Short Sayings of Jesus

Finding Rest for your Soul

Matthew 11:28-30

Teaching t14028


We are in the middle of a series entitled “Short Sayings of Jesus.”  Jesus was a master teacher who employed many teaching forms.  He also uttered short sayings that are easy to memorize and have wide application.  He used two types of short sayings:

Aphorisms, which are short, pithy sayings that express a general truth.  Proverbs are mainly aphorisms (read and explain Prov. 29:1).

Mini-teachings, which briefly develop an important truth.  Today we will look at another one of Jesus’ mini-teachings.  It is found in Matt. 11:28-30 (read).  Only three verses, but so attractive and profound!  I have been drawn to (and at times haunted by) these words recurrently over the last four decades.  As I have memorized them and prayerfully pondered them, they have changed my life.  I hope that, as we ponder them together tonight, they will change your life also.  Jesus answers three questions about rest – what it is, where it is found, and how to get it.  Let’s consider each of His answers in turn . . .

What is this rest?

We often think of rest as physical inactivity (e.g., a nap), or as “vacation” from labor.  These are legitimate forms of rest, but that is not what Jesus is talking about.  This rest is deeper than bodily rest; it is rest for our “soul” – our innermost being.  And this rest is a rest we can enjoy even while we are working (“yoke” is connected to labor; SLIDE).

Strong’s Lexicon definition of anapauo includes: “to refresh, to be of calm and patient expectation.”[1]

Who does not need this kind of rest?  Who is not weary of life’s exhausting demands?  Who is not heavy-laden from life’s crushing burdens (adversities and crises; failure, guilt and regret)?  Who can claim that the ways they distract and medicate themselves give them true soul-rest?  We all need and want this rest.  The question is: Where can we find it?

Where is this rest found?

Jesus says that soul rest for each and every person, rest from each and every burden, is found in Him.  What an amazing claim!  Imagine if I said this to you this morning!  No one could possibly offer this kind of peace to everyone but God Himself.  11:29b is an allusion to something God offered in Jer. 6:16 (read).  So Jesus is claiming that He alone can give soul-rest to every person because He is God with us (“Immanuel”).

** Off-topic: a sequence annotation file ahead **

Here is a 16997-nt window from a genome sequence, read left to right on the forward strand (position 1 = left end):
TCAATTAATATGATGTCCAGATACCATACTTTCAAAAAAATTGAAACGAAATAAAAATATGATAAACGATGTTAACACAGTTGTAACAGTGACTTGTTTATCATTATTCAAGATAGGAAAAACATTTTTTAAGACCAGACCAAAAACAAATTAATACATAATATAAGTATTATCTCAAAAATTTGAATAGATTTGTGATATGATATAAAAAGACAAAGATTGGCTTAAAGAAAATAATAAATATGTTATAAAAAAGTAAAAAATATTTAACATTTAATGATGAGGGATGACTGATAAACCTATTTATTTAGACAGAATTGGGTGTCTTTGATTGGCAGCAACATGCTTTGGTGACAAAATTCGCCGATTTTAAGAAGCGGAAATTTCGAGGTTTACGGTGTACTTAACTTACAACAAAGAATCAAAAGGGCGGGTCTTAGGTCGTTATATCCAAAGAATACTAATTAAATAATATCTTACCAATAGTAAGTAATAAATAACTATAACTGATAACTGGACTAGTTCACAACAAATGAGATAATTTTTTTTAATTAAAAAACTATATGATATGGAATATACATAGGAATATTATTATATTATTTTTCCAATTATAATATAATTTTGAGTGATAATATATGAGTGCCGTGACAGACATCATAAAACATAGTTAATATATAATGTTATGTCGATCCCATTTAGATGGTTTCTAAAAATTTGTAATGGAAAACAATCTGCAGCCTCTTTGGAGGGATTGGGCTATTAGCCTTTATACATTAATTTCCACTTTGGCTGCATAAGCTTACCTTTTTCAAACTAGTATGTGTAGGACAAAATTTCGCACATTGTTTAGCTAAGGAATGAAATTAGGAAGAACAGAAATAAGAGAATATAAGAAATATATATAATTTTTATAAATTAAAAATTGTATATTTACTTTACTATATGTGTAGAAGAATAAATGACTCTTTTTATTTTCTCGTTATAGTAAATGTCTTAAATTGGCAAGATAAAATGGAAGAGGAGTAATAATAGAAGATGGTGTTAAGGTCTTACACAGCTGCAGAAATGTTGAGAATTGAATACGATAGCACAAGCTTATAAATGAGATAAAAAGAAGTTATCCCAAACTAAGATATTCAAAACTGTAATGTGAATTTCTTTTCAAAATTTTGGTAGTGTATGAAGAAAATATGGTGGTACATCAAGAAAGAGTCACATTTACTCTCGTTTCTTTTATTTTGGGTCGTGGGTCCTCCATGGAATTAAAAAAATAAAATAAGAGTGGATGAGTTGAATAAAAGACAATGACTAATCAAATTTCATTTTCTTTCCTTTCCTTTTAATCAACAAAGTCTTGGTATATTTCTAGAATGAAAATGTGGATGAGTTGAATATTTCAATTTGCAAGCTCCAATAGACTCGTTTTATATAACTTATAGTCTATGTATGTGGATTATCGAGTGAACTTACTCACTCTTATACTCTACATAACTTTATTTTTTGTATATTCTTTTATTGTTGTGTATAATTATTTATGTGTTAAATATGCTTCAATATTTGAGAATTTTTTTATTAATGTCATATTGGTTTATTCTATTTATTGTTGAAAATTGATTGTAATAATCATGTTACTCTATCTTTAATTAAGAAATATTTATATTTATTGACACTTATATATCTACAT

You cannot find rest for your soul in a religious philosophy (e.g., Buddhism).  You cannot find rest for your soul in a moral code (e.g., Confucianism; Islam).  You cannot find rest for your soul in self-actualization (e.g., New Age; self-help).  You can find rest for your soul only in a relationship with a Person, the living Jesus, who is willing and able to give each of us soul-rest.  This leads to the key question . . .

How can we get this rest from Jesus?

Jesus answers this question through two invitations (11:28a,29a).  Although these two invitations are related, they are probably not synonymous.  Rather, “Come to Me” is His initial invitation to us, while “Take My yoke upon you and learn from Me” is His ongoing invitation to us after we respond to His initial invitation.[2]

 “Come to Me . . . and I will give you rest.”  He is saying: “Entrust yourself to Me, and I will deliver you from the wearying burden of your alienation from God.”  It is the same invitation Jesus issued in Jn. 6:35 (read and point out parallel phrases), though He used a different metaphor.  Not having the life (zoe) of God within your soul is like not having food or water in your body.  But when you come to Jesus and entrust yourself to Him, He gives you spiritual life by reuniting you with God.

Jesus is just as present here in this room as He was when He uttered these words to the original audience!  His offer is just as good to you as it was to them.  Maybe that’s why you’re here tonight – to hear His invitation to be reconciled to God, and to receive it.  If you do this, He will enable you to experience this rest in the way that He knows will best assure you (e.g., relief from guilt; hope for the future; sense of coming home; etc.).  And then, as you begin to walk with Him, He gives you a second invitation to receive ongoing and deepening rest . . .